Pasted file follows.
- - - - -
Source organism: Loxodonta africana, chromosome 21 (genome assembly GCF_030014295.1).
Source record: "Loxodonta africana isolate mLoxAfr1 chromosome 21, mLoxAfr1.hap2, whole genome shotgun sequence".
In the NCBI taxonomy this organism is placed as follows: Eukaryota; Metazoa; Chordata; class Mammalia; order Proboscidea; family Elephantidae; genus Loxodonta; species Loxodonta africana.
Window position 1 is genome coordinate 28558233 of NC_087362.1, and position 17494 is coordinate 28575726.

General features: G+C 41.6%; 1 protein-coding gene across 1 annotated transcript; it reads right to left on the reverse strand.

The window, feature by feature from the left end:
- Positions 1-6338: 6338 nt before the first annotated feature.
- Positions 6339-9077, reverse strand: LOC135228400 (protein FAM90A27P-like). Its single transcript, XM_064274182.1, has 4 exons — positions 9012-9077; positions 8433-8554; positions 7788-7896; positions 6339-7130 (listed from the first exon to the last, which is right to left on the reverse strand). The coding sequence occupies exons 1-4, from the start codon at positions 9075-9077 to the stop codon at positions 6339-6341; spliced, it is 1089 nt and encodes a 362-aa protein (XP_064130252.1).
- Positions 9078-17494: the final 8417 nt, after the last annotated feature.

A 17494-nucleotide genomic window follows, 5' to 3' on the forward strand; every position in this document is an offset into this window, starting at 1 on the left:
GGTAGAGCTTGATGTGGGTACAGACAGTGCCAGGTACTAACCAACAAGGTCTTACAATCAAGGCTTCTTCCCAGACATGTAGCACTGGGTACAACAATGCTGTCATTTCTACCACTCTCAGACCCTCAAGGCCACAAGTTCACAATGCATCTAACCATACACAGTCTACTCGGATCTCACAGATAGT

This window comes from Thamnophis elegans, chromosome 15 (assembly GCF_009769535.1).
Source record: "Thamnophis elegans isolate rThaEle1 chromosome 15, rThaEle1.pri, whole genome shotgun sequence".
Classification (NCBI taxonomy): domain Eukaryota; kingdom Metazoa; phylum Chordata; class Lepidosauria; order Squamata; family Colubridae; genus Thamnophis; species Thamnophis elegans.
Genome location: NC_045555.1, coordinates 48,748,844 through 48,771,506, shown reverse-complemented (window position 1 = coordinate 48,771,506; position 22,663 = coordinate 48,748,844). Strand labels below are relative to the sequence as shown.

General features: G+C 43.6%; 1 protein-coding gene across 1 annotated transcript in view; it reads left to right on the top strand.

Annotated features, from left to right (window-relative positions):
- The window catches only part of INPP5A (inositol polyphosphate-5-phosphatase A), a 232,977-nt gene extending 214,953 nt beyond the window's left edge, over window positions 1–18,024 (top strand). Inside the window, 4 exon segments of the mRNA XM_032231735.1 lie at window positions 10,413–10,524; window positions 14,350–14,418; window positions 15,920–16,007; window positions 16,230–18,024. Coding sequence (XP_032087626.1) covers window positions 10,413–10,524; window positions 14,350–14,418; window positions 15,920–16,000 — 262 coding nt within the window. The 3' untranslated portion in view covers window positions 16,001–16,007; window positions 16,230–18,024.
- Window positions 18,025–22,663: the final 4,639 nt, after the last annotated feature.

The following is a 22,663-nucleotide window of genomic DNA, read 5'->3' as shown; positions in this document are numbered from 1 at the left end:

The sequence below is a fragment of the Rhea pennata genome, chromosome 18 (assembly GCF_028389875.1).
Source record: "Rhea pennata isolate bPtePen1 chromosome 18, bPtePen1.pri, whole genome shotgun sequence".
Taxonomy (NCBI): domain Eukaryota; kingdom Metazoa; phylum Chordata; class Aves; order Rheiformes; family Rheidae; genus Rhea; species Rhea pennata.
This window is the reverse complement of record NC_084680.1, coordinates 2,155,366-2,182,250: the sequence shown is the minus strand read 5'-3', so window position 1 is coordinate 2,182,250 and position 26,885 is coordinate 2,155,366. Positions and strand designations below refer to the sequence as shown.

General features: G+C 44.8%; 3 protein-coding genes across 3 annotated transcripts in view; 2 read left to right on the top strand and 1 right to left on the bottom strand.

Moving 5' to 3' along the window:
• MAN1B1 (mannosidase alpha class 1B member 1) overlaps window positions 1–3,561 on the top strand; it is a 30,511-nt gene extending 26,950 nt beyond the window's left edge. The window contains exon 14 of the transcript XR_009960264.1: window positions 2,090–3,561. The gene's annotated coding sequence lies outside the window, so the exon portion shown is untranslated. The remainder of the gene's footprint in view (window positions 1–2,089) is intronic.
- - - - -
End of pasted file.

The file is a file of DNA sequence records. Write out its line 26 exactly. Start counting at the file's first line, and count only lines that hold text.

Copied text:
Moving 5' to 3' along the window: